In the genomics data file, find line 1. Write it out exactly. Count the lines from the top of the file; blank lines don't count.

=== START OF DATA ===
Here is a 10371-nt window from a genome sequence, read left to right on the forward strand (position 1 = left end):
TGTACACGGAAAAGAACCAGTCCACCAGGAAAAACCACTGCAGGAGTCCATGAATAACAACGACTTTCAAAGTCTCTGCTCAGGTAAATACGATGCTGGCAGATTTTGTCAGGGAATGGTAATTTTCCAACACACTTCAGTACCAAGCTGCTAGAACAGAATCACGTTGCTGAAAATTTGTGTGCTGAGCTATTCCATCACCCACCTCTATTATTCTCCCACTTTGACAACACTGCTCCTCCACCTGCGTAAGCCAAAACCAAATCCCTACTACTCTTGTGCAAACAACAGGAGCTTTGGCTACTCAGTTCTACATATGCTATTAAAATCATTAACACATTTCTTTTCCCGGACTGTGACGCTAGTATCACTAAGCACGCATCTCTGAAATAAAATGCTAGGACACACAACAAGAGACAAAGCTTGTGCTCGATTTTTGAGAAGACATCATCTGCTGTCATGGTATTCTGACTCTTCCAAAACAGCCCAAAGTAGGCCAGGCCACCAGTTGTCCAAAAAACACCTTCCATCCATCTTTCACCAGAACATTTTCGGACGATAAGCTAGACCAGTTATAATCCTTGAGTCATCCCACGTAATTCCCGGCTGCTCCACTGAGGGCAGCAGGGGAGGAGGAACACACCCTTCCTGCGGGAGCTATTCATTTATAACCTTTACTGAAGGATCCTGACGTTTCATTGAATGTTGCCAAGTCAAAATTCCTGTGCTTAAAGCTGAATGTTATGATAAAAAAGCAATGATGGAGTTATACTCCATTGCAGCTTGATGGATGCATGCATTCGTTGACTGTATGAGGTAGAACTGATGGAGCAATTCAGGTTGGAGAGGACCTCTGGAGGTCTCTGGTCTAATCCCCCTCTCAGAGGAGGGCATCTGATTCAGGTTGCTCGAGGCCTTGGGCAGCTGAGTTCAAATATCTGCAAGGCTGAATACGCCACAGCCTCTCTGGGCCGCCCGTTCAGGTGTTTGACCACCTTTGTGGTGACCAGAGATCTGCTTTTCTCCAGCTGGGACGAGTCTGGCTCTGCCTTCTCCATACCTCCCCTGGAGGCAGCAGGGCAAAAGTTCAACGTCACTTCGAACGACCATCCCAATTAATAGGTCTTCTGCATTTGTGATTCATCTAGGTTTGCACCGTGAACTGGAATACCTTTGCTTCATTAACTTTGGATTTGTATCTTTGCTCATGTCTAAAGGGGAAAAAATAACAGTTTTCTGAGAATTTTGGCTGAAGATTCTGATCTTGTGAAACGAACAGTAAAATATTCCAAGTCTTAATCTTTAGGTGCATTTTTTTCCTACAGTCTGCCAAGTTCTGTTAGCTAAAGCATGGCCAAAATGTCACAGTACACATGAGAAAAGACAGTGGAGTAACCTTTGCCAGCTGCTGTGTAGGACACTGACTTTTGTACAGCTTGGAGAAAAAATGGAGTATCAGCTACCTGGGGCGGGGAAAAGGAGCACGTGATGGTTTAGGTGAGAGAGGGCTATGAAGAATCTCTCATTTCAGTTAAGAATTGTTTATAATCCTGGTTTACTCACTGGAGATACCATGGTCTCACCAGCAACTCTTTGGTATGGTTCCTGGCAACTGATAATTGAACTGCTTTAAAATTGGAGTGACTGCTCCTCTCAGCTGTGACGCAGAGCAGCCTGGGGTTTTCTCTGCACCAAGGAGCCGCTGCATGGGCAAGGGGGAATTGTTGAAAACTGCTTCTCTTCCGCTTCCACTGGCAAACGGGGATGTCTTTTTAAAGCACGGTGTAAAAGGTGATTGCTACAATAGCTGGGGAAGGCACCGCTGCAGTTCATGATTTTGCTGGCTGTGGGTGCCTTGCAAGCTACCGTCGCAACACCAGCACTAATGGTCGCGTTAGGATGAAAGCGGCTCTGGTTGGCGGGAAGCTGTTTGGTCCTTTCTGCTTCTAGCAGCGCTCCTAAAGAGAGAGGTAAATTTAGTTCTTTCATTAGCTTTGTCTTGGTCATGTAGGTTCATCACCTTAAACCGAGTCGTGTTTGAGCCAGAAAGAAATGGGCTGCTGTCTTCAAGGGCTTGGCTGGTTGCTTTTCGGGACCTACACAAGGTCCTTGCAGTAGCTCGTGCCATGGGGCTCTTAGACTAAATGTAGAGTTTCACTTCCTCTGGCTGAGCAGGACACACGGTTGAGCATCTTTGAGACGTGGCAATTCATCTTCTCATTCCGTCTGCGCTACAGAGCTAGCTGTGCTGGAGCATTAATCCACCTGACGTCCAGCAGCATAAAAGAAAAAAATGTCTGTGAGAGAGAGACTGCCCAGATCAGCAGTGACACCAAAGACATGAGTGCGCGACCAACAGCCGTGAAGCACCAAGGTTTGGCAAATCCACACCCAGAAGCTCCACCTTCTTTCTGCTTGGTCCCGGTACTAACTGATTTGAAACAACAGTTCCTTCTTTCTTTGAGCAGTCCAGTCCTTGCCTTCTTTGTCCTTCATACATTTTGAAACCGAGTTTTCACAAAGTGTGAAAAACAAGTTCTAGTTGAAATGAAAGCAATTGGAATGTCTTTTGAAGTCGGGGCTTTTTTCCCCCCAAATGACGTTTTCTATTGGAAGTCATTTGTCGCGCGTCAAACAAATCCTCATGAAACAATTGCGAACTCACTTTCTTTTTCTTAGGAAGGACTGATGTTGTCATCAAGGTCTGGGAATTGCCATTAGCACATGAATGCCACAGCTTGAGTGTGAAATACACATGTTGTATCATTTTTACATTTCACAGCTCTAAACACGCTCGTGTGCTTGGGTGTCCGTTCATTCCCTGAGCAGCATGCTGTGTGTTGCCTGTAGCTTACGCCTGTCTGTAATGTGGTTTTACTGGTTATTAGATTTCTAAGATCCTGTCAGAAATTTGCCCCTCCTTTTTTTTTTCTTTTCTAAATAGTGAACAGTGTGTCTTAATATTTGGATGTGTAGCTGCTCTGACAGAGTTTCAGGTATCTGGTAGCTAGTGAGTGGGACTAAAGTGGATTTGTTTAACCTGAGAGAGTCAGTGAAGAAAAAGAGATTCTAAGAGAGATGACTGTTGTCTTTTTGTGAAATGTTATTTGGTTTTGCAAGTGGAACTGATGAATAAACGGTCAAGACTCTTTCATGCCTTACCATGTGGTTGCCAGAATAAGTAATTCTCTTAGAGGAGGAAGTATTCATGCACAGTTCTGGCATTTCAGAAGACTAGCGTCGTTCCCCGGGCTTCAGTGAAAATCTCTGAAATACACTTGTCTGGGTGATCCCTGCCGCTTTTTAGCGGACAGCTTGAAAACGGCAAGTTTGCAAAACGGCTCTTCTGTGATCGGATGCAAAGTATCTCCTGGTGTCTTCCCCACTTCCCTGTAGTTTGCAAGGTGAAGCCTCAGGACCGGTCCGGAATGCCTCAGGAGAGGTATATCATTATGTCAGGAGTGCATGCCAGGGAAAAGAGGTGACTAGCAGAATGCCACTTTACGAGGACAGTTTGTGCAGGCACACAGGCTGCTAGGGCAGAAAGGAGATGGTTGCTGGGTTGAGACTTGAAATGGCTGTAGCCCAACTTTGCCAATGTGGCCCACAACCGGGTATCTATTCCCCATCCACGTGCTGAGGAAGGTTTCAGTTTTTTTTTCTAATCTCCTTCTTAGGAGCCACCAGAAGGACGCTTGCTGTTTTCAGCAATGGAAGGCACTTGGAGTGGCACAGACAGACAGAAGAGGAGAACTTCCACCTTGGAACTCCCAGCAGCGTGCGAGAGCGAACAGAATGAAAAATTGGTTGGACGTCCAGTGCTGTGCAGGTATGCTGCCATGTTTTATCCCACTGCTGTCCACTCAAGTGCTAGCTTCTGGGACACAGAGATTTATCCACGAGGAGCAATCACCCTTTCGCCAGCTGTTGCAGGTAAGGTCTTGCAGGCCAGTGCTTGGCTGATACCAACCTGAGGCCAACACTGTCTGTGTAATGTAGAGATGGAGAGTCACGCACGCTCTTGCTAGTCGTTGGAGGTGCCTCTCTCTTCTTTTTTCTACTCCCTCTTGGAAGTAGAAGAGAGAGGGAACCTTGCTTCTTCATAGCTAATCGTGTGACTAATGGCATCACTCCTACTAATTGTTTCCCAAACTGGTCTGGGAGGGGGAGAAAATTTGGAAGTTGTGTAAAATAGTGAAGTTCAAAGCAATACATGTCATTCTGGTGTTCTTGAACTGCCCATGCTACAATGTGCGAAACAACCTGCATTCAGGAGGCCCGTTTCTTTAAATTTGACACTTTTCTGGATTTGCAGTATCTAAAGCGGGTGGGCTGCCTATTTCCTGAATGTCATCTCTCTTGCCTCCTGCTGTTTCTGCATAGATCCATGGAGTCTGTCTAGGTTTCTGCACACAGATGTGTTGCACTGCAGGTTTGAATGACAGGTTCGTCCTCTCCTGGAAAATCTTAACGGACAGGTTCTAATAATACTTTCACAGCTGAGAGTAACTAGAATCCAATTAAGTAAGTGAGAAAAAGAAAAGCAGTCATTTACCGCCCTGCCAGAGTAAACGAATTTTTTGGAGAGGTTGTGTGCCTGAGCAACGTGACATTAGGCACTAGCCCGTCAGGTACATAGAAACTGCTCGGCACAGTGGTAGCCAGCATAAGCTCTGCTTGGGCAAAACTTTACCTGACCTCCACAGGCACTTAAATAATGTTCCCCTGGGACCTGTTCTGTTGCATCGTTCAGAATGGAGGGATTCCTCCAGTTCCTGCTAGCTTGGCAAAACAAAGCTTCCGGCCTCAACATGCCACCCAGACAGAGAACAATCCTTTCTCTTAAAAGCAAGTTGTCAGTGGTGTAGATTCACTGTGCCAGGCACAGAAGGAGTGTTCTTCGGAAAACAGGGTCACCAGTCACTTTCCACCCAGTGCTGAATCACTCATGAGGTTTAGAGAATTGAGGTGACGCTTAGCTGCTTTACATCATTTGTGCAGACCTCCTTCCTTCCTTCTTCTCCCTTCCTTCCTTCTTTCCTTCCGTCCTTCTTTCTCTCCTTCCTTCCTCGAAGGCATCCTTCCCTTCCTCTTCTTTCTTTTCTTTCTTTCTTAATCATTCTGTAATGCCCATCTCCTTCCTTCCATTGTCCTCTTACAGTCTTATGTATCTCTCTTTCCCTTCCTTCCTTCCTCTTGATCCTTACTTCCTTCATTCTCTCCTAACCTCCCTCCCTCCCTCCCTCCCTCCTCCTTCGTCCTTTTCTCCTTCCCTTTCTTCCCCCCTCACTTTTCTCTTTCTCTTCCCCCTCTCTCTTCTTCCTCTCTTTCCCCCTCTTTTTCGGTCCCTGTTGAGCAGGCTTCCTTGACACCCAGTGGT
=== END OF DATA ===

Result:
Here is a 10371-nt window from a genome sequence, read left to right on the forward strand (position 1 = left end):